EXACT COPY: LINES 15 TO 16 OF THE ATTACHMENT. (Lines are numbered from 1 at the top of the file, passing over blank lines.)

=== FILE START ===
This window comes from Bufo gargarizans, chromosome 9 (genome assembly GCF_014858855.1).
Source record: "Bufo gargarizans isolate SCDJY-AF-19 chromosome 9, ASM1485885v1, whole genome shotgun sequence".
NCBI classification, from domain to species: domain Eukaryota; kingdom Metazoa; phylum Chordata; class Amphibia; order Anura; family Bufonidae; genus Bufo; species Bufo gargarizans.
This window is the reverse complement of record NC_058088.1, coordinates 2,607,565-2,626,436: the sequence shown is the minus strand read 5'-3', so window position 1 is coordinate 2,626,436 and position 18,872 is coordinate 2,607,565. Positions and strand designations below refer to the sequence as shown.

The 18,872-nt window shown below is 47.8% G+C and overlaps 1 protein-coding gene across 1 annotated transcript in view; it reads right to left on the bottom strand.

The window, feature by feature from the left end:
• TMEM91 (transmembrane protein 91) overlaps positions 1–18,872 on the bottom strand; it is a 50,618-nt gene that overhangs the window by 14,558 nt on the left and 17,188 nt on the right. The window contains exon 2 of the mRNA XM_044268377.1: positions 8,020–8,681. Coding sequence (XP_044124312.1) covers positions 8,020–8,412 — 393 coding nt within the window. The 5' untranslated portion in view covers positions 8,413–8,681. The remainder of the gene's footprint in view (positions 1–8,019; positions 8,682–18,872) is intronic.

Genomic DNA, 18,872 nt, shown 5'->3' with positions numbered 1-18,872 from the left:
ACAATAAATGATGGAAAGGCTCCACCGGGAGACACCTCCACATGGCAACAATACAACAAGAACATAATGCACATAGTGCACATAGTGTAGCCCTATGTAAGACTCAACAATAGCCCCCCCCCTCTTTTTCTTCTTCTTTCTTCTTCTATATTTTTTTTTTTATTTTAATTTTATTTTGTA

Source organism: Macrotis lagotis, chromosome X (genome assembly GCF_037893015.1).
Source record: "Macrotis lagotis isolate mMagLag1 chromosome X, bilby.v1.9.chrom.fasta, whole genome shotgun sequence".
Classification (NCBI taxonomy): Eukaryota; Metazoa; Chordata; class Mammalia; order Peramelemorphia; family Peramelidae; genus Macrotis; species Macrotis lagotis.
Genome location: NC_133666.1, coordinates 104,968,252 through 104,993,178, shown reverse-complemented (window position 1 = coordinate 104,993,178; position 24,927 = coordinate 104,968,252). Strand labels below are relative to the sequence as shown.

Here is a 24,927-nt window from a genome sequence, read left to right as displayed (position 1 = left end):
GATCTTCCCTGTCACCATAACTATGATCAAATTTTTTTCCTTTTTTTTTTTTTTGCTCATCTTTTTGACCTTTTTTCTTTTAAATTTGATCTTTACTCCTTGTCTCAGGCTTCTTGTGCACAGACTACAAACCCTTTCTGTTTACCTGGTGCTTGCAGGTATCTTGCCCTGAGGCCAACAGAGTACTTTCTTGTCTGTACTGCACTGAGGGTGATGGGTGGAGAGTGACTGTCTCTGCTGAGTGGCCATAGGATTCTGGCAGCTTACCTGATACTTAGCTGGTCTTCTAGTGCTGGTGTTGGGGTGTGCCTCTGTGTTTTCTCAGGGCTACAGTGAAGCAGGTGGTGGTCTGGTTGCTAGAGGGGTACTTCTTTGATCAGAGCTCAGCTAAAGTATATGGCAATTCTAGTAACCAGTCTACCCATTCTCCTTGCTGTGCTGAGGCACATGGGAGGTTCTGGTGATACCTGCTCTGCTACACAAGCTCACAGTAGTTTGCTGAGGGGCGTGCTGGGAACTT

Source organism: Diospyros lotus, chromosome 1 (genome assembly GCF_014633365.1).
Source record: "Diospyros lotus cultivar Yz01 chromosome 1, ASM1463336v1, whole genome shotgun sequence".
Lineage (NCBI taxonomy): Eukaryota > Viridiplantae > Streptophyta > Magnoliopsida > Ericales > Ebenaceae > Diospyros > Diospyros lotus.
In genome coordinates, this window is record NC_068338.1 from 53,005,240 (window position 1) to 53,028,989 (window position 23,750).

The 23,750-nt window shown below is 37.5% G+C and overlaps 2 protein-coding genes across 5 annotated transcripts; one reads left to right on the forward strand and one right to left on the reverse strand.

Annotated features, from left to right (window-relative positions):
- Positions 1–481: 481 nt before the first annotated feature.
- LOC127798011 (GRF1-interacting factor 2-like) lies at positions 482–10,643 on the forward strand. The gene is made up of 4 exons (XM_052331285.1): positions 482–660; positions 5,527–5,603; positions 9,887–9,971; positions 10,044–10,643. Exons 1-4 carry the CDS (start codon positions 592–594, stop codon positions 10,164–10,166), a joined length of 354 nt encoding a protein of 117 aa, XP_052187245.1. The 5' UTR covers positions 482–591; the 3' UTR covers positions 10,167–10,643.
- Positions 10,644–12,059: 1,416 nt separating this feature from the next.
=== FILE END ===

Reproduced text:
GATCTTCCCTGTCACCATAACTATGATCAAATTTTTTTCCTTTTTTTTTTTTTTGCTCATCTTTTTGACCTTTTTTCTTTTAAATTTGATCTTTACTCCTTGTCTCAGGCTTCTTGTGCACAGACTACAAACCCTTTCTGTTTACCTGGTGCTTGCAGGTATCTTGCCCTGAGGCCAACAGAGTACTTTCTTGTCTGTACTGCACTGAGGGTGATGGGTGGAGAGTGACTGTCTCTGCTGAGTGGCCATAGGATTCTGGCAGCTTACCTGATACTTAGCTGGTCTTCTAGTGCTGGTGTTGGGGTGTGCCTCTGTGTTTTCTCAGGGCTACAGTGAAGCAGGTGGTGGTCTGGTTGCTAGAGGGGTACTTCTTTGATCAGAGCTCAGCTAAAGTATATGGCAATTCTAGTAACCAGTCTACCCATTCTCCTTGCTGTGCTGAGGCACATGGGAGGTTCTGGTGATACCTGCTCTGCTACACAAGCTCACAGTAGTTTGCTGAGGGGCGTGCTGGGAACTT

Source organism: Diospyros lotus, chromosome 1 (genome assembly GCF_014633365.1).